Description Usage Arguments Details Value Note References See Also Examples

Power calculation for Cox proportional hazards regression with two covariates for epidemiological Studies. The covariate of interest should be a binary variable. The other covariate can be either binary or non-binary. The formula takes into account competing risks and the correlation between the two covariates. Some parameters will be estimated based on a pilot data set.

1 | ```
powerEpi(X1, X2, failureFlag, n, theta, alpha = 0.05)
``` |

`X1` |
a |

`X2` |
a |

`failureFlag` |
a |

`n` |
total number of subjects |

`theta` |
postulated hazard ratio |

`alpha` |
type I error rate. |

This is an implementation of the power calculation formula derived by Latouche et al. (2004) for the following Cox proportional hazards regression in the epidemiological studies:

*h(t|x_1, x_2)=h_0(t)\exp(β_1 x_1+β_2 x_2),*

where the covariate *X_1* is of our interest. The covariate *X_1* should be
a binary variable taking two possible values: zero and one, while the
covariate *X_2* can be binary or continuous.

Suppose we want to check if the hazard of *X_1=1* is equal to
the hazard of *X_1=0* or not. Equivalently, we want to check if
the hazard ratio of *X_1=1* to *X_1=0* is equal to *1*
or is equal to *\exp(β_1)=θ*.
Given the type I error rate *α* for a two-sided test, the power
required to detect a hazard ratio as small as *\exp(β_1)=θ* is

*power=Φ≤ft(-z_{1-α/2}+√{n[\log(θ)]^2
p (1-p) ψ (1-ρ^2)}\right),*

where *ψ* is the proportion of subjects died of
the disease of interest, and

*ρ=corr(X_1, X_2)=(p_1-p_0)\times √{\frac{q(1-q)}{p(1-p)}},*

and
*p=Pr(X_1=1)*, *q=Pr(X_2=1)*, *p_0=Pr(X_1=1|X_2=0)*,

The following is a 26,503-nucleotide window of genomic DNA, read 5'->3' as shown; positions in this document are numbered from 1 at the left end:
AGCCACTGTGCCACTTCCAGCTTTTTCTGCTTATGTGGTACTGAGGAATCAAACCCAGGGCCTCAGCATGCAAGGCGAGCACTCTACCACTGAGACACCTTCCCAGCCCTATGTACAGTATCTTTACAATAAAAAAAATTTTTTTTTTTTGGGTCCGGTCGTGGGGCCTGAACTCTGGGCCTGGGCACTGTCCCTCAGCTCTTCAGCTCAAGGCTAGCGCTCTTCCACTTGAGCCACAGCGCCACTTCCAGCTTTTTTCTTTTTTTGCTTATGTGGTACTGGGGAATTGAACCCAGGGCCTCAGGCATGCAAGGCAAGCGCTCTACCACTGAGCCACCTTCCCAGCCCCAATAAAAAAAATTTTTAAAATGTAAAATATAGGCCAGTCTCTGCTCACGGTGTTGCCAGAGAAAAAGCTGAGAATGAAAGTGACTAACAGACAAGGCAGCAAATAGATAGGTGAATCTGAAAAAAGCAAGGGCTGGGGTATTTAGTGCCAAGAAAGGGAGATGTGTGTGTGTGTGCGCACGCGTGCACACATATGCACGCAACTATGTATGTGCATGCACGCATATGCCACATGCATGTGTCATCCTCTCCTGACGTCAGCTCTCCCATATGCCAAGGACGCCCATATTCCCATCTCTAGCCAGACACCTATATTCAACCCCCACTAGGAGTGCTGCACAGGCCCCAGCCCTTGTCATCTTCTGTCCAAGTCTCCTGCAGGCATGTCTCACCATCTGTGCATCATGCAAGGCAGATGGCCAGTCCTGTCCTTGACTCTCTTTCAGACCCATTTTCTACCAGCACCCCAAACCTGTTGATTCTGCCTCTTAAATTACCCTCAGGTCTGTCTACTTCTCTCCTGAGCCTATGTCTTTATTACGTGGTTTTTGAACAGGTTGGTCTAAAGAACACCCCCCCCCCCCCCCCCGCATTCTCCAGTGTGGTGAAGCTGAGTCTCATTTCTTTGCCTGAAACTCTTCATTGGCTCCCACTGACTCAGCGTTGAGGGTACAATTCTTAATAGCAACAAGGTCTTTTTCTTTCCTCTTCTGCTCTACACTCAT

and *p_1=Pr(X_1=1 | X_2=1)*.

*p*, *ρ^2*, and *ψ* will be estimated from a pilot data set.

`power` |
the power of the test. |

`p` |
proportion of subjects taking |

`rho2` |
square of the correlation between |

`psi` |
proportion of subjects died of the disease of interest. |

(1) The formula can be used to calculate
power for a randomized trial study by setting `rho2=0`

.

(2) When *ρ^2=0*, the formula derived by Latouche et al. (2004)
looks the same as that derived by Schoenfeld (1983). Latouche et al. (2004) pointed out that in this situation, the interpretations are different hence
the two formulae are actually different. In Latouched et al. (2004), the
hazard ratio *θ* measures the difference of effect of a covariate
at two different levels on the subdistribution hazard for a particular failure,
while in Schoenfeld (1983), the hazard ratio *θ* measures
the difference of effect on the cause-specific hazard.

Schoenfeld DA. (1983).
Sample-size formula for the proportional-hazards regression model.
*Biometrics*. 39:499-503.

Latouche A., Porcher R. and Chevret S. (2004).
Sample size formula for proportional hazards modelling of competing risks.
*Statistics in Medicine*. 23:3263-3274.

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